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Asperger's and Self-Esteem: Insight and Hope Through Famous Role Models is a book by Norm Ledgin with a foreword by Temple Grandin. Written only a few years after Diagnosing Jefferson, the book is stylistically similar. The book focuses on ways to help autistic students with self-esteem and how they can get support at school. The book identifies a list of people as having traits of Asperger syndrome. Today's young people and adults with AS can also make a difference if they are given support, opportunities, and the freedom to explore their abilities.[1] From composer Amadeus Mozart to astronomer Carl Sagan, Ledgin examines the evidence of Asperger’s Syndrome in some of history’s most famous men and women and shows how, despite their apparent challenges, each made an immeasurable contribution to the world.[2]

Structure

The first five chapters are about ways to help Autistic students get the support they need - A Challenge for Parents Teachers and Health-Care Professionals, The Lonely Perspective of the Asperger’s Child, Dealing with Fixations that Drive Us Nuts, A Ride in the Time Machine of Logic and Finding and Offering Relevant Role Models. Chapters six through to eighteen then talk about a different historical figure and argues they demonstrated characteristics of Asperger syndrome. The first person mentioned is Thomas Jefferson, whose chapter is basically a summary of Diagnosing Jefferson. The last five chapters return to the subject matter of the first five - Surprising and Strange Parallels, A New Look at the Concept of Genius, Our Discomforts - Their Rights, Choosing to be Gentle on Their Minds and Parents as Role Models. The book focuses on the positive traits of Autism, and has a list at the end in the appendix.[3]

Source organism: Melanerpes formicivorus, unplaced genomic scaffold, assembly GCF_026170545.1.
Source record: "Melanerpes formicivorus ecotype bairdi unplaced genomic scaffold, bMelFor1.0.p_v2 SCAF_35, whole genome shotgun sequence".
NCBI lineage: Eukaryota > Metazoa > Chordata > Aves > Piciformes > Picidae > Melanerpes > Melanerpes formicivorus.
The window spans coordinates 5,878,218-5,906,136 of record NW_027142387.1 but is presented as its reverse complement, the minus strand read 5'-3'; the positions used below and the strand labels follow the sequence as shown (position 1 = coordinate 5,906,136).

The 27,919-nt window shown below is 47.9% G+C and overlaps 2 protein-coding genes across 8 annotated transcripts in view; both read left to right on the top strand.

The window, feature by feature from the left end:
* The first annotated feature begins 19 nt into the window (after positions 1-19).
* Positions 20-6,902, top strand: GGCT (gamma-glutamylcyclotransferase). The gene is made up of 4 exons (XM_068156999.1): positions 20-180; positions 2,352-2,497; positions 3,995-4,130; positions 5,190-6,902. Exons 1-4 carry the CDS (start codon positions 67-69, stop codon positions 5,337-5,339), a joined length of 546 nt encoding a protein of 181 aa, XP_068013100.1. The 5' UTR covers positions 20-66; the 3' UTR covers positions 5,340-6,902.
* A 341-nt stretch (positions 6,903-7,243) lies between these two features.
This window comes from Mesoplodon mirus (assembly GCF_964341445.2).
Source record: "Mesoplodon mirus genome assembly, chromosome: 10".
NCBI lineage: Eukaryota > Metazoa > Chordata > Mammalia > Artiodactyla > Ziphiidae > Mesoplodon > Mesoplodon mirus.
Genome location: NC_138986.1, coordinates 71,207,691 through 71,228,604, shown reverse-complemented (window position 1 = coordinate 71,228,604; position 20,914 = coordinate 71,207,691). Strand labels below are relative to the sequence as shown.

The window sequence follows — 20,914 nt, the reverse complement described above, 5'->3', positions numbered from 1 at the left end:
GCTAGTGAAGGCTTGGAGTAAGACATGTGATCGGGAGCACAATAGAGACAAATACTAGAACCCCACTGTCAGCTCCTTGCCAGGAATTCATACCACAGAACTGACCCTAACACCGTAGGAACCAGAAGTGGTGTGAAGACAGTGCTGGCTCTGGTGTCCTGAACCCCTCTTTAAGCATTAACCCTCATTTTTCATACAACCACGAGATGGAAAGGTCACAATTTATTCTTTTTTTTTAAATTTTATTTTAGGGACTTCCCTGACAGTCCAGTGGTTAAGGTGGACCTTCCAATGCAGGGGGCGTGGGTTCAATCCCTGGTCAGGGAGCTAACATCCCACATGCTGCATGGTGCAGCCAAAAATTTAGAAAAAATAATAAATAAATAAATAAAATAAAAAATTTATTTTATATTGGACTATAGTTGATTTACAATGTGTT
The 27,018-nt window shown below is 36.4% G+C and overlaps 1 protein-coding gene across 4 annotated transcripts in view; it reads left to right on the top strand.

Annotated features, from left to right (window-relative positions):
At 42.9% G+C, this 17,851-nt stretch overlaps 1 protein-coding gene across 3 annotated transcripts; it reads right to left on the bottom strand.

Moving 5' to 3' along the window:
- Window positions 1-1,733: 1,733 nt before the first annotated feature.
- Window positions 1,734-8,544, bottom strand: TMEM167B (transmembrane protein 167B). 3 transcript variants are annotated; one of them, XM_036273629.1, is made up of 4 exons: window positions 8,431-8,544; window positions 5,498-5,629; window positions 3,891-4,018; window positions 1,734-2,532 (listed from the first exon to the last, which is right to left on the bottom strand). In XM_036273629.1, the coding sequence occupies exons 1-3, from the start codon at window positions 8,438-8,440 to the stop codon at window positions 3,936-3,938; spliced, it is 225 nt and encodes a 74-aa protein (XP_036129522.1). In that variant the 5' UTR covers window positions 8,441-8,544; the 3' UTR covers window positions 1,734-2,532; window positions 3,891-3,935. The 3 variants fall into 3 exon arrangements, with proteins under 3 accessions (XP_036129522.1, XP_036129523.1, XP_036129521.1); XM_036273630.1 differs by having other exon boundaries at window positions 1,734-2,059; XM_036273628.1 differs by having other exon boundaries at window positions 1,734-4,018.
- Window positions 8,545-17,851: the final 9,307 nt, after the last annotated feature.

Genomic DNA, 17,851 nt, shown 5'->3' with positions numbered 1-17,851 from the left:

Gallery of role models

Reviews

  • Phil Gluyas; "Purely based on the structure, the names listed (especially Einstein) and the volume of research Ledgin did, this is a must have in order to truly understand the breadth of the Autistic Spectrum and what can be achieved with the proper adjustments and guidance in place. Being a genius is not automatic. It is learned, and those on the Autistic Spectrum with little to know sensory overloads are the most capable of doing so."
  • Matt Erickson; "This book showed that people see things more as black and white, highlighting that an unrecognized deference to these people as moral leaders/guardians may signal exploitation. This is the "poor in spirit" mentioned in the bible-and if one continues reading, one sees their suggested compensation."[4]
  • Phillip Childs; "I am definitely enjoying the insight into this condition. As a 38 year old man that is very recently diagnosed with Aspergers I am appreciating understanding what it means."[5]
  • Bookwyrm; "Very helpful book! My daughter has Asperger's and sometimes feels the weight of being different. This was a great collection of research and info on people we can all admire. Knowing that these people were not perfect, were different, is a great help for someone who'd like to feel as if they'll fit in and that being different isn't all bad... that they can make a difference and maybe being different can be a very good thing. It also helps that Temple Grandin is one of her heroes."[6]

References

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